Context is crucial here, since the "certain evil" that anguished citizens are "waiting to be delivered from" is none other than the Prayut regime and a political culture that heralds chauvinism among other things. Mr Chadchart's timing casted him as the antithesis of Gen Prayut.

In a Facebook status by political science professor Kasian Tejapira, Mr Chadchart is crisply summarised as already setting a new bar for Thai leaders, whereas Gen Prayut only manages to cling on to power through military backup and whatever rotting remains of his followers are left.

Therefore, just as Christ was the messiah for some weary Christians, Mr Chadchart seems destined to counteract whatever iniquities undemocratic leaders have to offer, which often include pitting citizens against one another.

Ironically, Mr Chadchart's cult following -- which should not be accredited to Mr Chadchart but rather the dire circumstances from which it spawned -- did more to stoke witch-hunts within the pro-democracy front than treat them as sins to be overcome. Anyone who showed the slightest intention or sign of thwarting Mr Chadchart's progression was accused of heresy and consequently cancelled. And while the ensuing purges are understandable, they are not necessarily justified from a democratic standpoint. Internal feuding is democratically justifiable insofar as it roots out unreasonable actors and spurious democrats. But for Mr Chadchart's fandom to serve as democracy's constables? That is a far cry from democratic justice.

If chiliasm sounds too fantastical and fanatical, can Mr Chadchart's messianism be redeemed as heroism plain and simple? How healthy is heroism to begin with? The Enlightenment philosopher Baruch Spinoza professed that what every well-ordered society first and foremost needs is a "hero-founder". Before the rational powers of individuals can be fully awakened and society can become whole, a heroic leader must be tasked with overawing anyone who might behave uncivilly towards others.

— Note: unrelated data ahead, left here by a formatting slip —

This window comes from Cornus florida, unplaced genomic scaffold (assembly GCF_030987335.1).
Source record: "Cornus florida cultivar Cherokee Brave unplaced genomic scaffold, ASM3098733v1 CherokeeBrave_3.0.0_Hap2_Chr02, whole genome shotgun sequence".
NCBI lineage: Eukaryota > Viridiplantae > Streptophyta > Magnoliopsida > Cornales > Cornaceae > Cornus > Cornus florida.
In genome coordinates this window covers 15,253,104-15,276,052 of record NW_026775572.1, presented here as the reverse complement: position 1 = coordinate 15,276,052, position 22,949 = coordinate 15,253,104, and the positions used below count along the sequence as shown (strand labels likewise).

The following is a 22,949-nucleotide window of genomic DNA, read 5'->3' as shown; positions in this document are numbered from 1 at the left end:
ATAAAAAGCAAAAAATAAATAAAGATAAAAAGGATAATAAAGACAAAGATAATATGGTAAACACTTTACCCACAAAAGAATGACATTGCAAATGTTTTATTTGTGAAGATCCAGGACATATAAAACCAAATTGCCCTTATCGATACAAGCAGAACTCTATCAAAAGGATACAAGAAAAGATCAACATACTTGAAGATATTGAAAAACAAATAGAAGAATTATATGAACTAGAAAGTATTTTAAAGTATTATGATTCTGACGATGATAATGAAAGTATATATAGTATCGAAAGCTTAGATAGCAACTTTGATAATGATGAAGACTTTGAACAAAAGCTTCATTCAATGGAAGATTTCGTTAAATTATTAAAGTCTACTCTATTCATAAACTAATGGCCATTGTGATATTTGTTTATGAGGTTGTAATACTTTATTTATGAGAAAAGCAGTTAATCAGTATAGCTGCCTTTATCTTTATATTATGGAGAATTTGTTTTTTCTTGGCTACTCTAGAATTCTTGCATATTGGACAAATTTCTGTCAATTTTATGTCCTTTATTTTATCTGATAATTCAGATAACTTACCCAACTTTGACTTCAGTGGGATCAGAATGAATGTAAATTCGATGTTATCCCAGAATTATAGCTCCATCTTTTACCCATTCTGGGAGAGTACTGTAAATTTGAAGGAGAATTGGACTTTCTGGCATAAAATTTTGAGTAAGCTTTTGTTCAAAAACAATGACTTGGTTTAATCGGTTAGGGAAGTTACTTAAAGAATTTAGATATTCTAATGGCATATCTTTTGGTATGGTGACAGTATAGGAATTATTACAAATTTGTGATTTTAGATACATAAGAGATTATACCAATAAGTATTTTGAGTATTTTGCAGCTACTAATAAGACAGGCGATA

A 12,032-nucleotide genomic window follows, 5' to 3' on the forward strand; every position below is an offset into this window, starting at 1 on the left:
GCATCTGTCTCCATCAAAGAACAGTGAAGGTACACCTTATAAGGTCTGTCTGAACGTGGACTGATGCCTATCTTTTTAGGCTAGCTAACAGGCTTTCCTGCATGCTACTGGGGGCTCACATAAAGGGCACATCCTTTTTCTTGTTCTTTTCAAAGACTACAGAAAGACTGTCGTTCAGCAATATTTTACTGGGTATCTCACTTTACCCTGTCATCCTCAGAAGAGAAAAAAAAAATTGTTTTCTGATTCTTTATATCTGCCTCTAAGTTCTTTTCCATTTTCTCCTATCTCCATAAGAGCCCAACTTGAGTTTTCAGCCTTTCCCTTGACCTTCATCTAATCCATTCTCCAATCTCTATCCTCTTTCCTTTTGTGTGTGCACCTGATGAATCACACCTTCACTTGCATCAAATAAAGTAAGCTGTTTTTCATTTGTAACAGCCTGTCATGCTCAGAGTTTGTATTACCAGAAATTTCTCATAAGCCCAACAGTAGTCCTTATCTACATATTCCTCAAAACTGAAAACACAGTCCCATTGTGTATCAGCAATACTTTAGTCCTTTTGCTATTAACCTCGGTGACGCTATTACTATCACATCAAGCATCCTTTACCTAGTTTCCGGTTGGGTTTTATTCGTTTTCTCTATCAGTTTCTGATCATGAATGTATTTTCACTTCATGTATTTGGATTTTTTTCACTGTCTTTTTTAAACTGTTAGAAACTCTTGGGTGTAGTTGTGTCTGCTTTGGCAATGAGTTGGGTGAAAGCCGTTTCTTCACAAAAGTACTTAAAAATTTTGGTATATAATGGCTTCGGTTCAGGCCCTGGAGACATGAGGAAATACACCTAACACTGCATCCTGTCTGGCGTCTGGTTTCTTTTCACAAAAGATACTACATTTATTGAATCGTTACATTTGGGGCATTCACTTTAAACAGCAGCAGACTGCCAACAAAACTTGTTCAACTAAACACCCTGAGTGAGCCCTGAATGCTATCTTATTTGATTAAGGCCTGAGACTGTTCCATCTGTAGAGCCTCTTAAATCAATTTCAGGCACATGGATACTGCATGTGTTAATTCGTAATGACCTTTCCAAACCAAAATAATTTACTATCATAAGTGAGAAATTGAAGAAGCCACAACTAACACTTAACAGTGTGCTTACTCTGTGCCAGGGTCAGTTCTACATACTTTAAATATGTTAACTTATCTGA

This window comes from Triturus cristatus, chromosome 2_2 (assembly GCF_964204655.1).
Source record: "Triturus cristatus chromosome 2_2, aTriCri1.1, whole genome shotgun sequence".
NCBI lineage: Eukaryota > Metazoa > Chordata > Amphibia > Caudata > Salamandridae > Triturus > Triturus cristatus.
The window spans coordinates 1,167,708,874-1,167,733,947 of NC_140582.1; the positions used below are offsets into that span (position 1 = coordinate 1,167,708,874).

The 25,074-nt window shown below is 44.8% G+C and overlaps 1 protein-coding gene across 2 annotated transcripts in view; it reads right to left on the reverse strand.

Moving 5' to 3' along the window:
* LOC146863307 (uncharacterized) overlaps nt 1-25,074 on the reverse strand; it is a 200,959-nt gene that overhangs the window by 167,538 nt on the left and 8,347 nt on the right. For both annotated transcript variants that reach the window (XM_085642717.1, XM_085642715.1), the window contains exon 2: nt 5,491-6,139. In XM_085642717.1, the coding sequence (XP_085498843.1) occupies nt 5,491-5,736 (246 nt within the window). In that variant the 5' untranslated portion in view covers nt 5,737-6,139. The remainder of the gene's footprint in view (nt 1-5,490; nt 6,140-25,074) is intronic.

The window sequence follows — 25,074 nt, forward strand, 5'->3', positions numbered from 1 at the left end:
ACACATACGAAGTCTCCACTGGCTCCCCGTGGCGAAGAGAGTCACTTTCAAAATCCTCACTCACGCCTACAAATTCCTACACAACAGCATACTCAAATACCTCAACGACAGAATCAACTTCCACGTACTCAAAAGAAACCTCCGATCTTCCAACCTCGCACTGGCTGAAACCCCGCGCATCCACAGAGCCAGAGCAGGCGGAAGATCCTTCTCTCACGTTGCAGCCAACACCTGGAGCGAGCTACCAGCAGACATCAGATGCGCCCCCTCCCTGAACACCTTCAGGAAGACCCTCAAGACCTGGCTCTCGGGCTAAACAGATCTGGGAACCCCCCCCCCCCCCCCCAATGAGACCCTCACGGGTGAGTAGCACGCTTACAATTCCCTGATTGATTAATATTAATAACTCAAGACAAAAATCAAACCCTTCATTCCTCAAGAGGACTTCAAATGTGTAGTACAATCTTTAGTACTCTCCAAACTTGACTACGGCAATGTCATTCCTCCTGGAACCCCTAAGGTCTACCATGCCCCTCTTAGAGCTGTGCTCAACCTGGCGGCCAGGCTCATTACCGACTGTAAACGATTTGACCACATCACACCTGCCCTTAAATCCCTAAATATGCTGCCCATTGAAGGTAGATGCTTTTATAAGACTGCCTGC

Is Mr Chadchart then a hero of Thai politics? More importantly, should he become one?

Firstly, it is questionable whether Mr Chadchart has any intention of being awe-inspiring at all, even if this is what people anticipate from him.

Secondly, his fandom may inadvertently do more to hazard than augment his perceived heroism. And despite such heroism being long reinforced by lighthearted exaggerations of his untouchable superhuman strength -- culminating in the bestowed moniker "strongest in the land", the superhero persona did not make him untouchable from critics or voters outside his fandom.

Chances are Thais will need to balance both the demands of heroism, on one end, and public scrutiny, on the other. Even a champion of deliberative democracy like Jurgen Habermas struggled to deny that heroism is sometimes necessary. Quoting Bertolt Brecht, Dr Habermas confesses that "Unhappy is the country that needs heroes".

Indeed, this iteration of Brecht's proverb contains a double meaning. In one sense, heroes are needed precisely because a country can no longer press forward (onto democracy) without them. In the other, a country is (democratically) hopeless because it has heroes. The latter suggests that the line between chauvinism and chiliasm can indeed be very blurry. Just as Gen Prayut was once a nationalist hero to many, so Mr Chadchart became the hero-messiah democrats were chiliastic about.

Whatever the case, it could be said that heroism is the binding factor. Heroism contains a potential flaw that explains the excesses of both in a coherent fashion, with Mr Chadchart fever culminating in the excesses of democratic hope. This is why Thais must be especially careful when it comes to hoping in hard times. Hope is good, but a more nuanced picture also renders it a double-edged sword.

In sum, there is more to Mr Chadchart's impenetrable cult status than meets the eye. Democratic discussions are stifled at their very core, because the cult replaces reason with sheer hope. Yet, hopes and heroes are important to distraught and tumultuous societies. What Spinoza said about the hero-founder being an integral element of democracy-building still rings true today in Thai politics.

Therefore, if Thais wish to create a society of intersubjective dialogue and cross-ideological solidarity, perhaps the search for reason must also be supplemented with having heroes to be captivated by or look up to.


Dulyaphab Chaturongkul is a lecturer at the Faculty of Political Science at Thammasat University, specialising in political theory.